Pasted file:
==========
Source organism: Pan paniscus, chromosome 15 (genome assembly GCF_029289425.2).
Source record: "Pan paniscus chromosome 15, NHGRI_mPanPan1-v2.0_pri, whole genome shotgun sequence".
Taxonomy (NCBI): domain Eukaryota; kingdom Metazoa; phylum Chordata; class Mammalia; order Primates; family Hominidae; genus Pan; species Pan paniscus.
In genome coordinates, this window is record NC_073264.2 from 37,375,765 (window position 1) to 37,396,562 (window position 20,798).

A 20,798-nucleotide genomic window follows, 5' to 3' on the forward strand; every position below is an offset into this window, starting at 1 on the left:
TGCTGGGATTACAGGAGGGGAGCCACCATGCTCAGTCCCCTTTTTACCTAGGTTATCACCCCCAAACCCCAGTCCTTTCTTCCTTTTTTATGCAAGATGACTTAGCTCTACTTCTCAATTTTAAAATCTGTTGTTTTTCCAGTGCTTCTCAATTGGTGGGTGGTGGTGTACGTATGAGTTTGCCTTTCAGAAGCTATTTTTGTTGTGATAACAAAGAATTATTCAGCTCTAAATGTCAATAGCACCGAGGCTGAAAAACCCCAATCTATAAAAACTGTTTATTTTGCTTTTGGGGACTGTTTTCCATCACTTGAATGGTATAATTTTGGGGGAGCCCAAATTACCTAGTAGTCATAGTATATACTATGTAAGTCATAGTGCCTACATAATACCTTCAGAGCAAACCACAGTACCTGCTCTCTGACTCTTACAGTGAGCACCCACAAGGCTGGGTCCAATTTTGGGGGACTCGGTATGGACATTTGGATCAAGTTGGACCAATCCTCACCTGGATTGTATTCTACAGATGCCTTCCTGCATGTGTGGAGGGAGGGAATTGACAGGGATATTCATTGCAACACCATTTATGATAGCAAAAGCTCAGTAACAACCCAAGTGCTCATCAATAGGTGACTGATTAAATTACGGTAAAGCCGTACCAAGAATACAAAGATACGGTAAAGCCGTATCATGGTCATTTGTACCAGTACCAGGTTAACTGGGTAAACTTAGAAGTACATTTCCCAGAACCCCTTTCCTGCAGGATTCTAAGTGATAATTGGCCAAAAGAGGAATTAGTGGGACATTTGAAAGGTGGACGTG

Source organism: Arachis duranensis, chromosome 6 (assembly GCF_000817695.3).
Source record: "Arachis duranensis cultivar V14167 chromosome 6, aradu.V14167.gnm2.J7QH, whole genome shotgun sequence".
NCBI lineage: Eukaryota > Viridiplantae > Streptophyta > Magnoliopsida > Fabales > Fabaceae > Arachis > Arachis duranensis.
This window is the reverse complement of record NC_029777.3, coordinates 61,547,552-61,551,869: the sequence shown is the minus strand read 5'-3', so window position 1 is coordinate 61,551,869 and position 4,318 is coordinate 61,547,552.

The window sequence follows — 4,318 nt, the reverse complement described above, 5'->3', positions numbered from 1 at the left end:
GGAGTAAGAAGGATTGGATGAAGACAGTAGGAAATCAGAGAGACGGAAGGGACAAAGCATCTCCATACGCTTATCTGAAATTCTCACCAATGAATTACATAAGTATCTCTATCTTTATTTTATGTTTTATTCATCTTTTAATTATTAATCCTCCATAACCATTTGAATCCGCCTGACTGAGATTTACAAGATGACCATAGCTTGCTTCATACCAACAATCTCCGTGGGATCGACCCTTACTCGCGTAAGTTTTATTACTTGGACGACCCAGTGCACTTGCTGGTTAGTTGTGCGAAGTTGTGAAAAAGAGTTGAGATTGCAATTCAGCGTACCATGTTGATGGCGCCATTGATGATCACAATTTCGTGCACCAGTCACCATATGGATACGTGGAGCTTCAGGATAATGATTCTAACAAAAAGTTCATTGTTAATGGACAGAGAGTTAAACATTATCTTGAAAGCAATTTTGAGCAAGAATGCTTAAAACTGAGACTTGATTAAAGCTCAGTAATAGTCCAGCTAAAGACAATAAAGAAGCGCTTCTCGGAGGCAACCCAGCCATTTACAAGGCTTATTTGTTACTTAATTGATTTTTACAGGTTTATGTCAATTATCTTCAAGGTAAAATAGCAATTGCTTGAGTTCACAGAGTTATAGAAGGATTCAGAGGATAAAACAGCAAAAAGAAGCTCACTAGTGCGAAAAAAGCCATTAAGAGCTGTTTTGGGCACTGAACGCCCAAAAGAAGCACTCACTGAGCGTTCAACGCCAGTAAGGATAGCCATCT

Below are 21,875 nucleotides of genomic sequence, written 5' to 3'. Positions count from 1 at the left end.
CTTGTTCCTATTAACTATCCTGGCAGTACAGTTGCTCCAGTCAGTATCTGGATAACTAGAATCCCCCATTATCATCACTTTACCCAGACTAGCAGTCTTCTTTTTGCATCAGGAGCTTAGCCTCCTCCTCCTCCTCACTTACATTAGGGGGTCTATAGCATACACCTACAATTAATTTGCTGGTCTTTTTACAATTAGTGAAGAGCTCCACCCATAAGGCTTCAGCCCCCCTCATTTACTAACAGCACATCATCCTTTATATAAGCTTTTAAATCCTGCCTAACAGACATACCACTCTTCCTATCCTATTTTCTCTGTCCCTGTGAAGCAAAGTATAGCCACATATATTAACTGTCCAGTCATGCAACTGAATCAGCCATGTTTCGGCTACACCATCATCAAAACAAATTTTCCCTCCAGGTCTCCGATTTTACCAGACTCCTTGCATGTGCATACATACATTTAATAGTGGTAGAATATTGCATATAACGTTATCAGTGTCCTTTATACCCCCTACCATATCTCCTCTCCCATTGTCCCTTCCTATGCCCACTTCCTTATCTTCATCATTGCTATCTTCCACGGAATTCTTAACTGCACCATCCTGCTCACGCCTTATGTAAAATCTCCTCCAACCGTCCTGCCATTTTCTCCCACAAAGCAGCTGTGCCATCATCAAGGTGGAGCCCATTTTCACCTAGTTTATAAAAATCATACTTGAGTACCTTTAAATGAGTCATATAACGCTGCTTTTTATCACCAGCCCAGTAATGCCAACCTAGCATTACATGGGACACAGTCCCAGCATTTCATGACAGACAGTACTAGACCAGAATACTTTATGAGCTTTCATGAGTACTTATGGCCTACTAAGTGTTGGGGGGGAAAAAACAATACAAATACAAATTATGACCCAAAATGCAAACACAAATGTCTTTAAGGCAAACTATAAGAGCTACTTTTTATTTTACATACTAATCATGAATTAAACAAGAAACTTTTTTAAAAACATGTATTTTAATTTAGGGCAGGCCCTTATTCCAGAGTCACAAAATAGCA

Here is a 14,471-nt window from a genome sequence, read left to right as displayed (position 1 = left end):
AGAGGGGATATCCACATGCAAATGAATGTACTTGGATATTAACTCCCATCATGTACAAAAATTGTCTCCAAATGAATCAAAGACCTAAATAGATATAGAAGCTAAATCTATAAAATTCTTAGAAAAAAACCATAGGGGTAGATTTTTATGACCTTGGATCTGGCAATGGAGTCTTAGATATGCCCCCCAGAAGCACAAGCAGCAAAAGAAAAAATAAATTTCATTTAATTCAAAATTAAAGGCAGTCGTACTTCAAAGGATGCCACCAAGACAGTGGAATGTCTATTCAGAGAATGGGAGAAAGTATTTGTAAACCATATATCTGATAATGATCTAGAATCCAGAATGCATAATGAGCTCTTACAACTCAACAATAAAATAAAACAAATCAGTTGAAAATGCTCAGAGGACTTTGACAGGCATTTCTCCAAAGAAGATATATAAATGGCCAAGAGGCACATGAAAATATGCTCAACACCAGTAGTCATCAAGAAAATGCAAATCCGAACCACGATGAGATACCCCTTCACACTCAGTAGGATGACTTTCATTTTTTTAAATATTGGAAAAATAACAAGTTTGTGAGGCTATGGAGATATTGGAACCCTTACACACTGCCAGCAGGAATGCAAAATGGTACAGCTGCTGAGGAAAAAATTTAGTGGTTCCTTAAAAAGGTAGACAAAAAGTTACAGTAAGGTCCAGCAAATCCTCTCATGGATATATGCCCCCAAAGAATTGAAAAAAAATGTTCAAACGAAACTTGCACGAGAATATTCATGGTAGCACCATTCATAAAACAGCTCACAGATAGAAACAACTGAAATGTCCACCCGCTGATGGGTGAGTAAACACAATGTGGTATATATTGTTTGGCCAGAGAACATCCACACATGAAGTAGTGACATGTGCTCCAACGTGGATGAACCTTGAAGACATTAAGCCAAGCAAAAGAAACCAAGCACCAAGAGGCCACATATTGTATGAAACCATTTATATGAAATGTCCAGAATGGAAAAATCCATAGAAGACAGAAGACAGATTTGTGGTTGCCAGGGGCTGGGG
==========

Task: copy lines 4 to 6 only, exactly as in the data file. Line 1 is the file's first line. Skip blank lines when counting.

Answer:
In genome coordinates, this window is record NC_073264.2 from 37,375,765 (window position 1) to 37,396,562 (window position 20,798).

A 20,798-nucleotide genomic window follows, 5' to 3' on the forward strand; every position below is an offset into this window, starting at 1 on the left:
TGCTGGGATTACAGGAGGGGAGCCACCATGCTCAGTCCCCTTTTTACCTAGGTTATCACCCCCAAACCCCAGTCCTTTCTTCCTTTTTTATGCAAGATGACTTAGCTCTACTTCTCAATTTTAAAATCTGTTGTTTTTCCAGTGCTTCTCAATTGGTGGGTGGTGGTGTACGTATGAGTTTGCCTTTCAGAAGCTATTTTTGTTGTGATAACAAAGAATTATTCAGCTCTAAATGTCAATAGCACCGAGGCTGAAAAACCCCAATCTATAAAAACTGTTTATTTTGCTTTTGGGGACTGTTTTCCATCACTTGAATGGTATAATTTTGGGGGAGCCCAAATTACCTAGTAGTCATAGTATATACTATGTAAGTCATAGTGCCTACATAATACCTTCAGAGCAAACCACAGTACCTGCTCTCTGACTCTTACAGTGAGCACCCACAAGGCTGGGTCCAATTTTGGGGGACTCGGTATGGACATTTGGATCAAGTTGGACCAATCCTCACCTGGATTGTATTCTACAGATGCCTTCCTGCATGTGTGGAGGGAGGGAATTGACAGGGATATTCATTGCAACACCATTTATGATAGCAAAAGCTCAGTAACAACCCAAGTGCTCATCAATAGGTGACTGATTAAATTACGGTAAAGCCGTACCAAGAATACAAAGATACGGTAAAGCCGTATCATGGTCATTTGTACCAGTACCAGGTTAACTGGGTAAACTTAGAAGTACATTTCCCAGAACCCCTTTCCTGCAGGATTCTAAGTGATAATTGGCCAAAAGAGGAATTAGTGGGACATTTGAAAGGTGGACGTG